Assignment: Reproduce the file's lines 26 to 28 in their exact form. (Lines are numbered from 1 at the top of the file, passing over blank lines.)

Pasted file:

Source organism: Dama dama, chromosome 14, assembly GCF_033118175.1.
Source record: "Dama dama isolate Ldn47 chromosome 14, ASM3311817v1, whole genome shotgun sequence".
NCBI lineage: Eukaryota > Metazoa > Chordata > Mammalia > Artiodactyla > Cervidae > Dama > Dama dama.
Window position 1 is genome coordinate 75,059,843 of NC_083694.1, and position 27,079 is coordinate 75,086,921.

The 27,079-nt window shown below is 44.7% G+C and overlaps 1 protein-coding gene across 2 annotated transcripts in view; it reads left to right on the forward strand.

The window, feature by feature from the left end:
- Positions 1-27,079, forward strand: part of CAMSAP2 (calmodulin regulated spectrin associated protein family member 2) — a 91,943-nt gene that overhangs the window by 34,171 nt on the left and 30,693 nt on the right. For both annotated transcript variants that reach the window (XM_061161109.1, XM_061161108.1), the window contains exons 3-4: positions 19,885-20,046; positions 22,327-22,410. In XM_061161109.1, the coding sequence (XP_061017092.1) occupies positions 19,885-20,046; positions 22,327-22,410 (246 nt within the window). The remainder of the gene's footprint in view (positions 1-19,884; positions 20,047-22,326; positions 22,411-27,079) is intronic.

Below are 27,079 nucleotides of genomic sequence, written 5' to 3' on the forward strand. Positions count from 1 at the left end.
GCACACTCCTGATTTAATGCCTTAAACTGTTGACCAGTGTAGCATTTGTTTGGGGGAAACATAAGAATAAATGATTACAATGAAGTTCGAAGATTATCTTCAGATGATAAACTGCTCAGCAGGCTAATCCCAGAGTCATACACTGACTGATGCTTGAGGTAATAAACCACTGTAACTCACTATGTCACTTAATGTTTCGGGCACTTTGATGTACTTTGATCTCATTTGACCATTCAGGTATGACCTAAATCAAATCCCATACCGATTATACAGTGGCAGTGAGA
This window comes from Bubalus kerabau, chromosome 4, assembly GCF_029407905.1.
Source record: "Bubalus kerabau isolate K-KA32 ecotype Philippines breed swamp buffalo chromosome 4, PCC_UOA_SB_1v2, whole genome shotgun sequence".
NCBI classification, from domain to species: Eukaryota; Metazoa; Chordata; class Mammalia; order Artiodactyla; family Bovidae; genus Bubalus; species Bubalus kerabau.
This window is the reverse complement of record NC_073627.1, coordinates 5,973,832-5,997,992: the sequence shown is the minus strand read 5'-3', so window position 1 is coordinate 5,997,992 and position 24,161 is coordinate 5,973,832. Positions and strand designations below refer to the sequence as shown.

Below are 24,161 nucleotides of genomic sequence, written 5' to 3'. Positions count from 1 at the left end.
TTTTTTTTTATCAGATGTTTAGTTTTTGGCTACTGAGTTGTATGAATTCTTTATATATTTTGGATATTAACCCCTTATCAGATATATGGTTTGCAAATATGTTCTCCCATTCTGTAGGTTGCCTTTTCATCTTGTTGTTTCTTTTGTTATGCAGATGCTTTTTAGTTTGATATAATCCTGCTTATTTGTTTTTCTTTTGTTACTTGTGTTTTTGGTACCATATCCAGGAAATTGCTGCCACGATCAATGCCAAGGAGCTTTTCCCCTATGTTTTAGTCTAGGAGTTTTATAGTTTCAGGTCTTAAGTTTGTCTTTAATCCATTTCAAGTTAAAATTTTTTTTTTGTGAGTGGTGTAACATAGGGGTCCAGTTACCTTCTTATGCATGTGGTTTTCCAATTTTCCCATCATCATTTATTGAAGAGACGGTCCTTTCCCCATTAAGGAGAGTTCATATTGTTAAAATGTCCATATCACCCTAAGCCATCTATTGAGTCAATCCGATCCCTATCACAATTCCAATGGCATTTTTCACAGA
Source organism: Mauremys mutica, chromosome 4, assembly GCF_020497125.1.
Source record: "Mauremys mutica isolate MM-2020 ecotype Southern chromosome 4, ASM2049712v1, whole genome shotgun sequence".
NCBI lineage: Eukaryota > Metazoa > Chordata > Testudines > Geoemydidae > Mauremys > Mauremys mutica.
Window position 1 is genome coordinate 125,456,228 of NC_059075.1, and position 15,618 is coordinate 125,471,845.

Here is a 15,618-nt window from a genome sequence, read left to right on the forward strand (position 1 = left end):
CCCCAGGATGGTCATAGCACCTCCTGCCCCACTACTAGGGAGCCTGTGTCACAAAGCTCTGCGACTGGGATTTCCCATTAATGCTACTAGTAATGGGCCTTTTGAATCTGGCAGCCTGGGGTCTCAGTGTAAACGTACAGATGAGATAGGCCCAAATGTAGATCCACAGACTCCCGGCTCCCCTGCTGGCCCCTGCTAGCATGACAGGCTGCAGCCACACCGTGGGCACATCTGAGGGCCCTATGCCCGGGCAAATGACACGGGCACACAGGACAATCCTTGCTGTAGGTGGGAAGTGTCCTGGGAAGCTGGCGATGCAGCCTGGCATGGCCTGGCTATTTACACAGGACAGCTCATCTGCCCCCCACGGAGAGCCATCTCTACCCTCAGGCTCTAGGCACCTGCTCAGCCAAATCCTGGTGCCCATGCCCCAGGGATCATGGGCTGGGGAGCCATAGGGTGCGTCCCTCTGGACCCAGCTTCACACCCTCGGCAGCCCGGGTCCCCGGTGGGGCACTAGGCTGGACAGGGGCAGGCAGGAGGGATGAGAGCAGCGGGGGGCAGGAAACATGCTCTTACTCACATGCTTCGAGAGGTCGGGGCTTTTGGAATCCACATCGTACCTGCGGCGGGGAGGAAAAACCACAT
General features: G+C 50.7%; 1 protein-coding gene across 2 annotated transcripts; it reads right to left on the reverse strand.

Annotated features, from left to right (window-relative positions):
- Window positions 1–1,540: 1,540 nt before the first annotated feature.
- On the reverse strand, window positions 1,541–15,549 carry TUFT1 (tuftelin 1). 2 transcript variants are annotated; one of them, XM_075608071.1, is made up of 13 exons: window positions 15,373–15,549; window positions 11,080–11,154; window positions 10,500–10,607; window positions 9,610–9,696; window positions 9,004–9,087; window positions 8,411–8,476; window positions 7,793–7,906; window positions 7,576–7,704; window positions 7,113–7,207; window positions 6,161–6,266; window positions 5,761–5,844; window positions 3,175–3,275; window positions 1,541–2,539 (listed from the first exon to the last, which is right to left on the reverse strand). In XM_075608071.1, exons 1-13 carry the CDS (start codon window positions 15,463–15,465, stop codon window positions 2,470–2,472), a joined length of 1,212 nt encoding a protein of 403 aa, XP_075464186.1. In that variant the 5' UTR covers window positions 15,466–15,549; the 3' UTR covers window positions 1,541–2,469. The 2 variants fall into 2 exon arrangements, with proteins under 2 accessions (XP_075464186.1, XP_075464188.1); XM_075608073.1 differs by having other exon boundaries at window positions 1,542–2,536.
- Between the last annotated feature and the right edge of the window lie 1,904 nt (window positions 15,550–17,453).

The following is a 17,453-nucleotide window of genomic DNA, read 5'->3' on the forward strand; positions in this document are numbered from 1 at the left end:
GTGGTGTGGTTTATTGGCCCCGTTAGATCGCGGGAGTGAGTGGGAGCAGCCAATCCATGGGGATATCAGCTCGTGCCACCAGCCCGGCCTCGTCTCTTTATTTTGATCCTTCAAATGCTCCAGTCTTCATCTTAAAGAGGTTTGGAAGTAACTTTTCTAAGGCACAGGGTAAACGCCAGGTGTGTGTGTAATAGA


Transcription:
- Between the last annotated feature and the right edge of the window lie 1,904 nt (window positions 15,550–17,453).

The following is a 17,453-nucleotide window of genomic DNA, read 5'->3' on the forward strand; positions in this document are numbered from 1 at the left end:
GTGGTGTGGTTTATTGGCCCCGTTAGATCGCGGGAGTGAGTGGGAGCAGCCAATCCATGGGGATATCAGCTCGTGCCACCAGCCCGGCCTCGTCTCTTTATTTTGATCCTTCAAATGCTCCAGTCTTCATCTTAAAGAGGTTTGGAAGTAACTTTTCTAAGGCACAGGGTAAACGCCAGGTGTGTGTGTAATAGA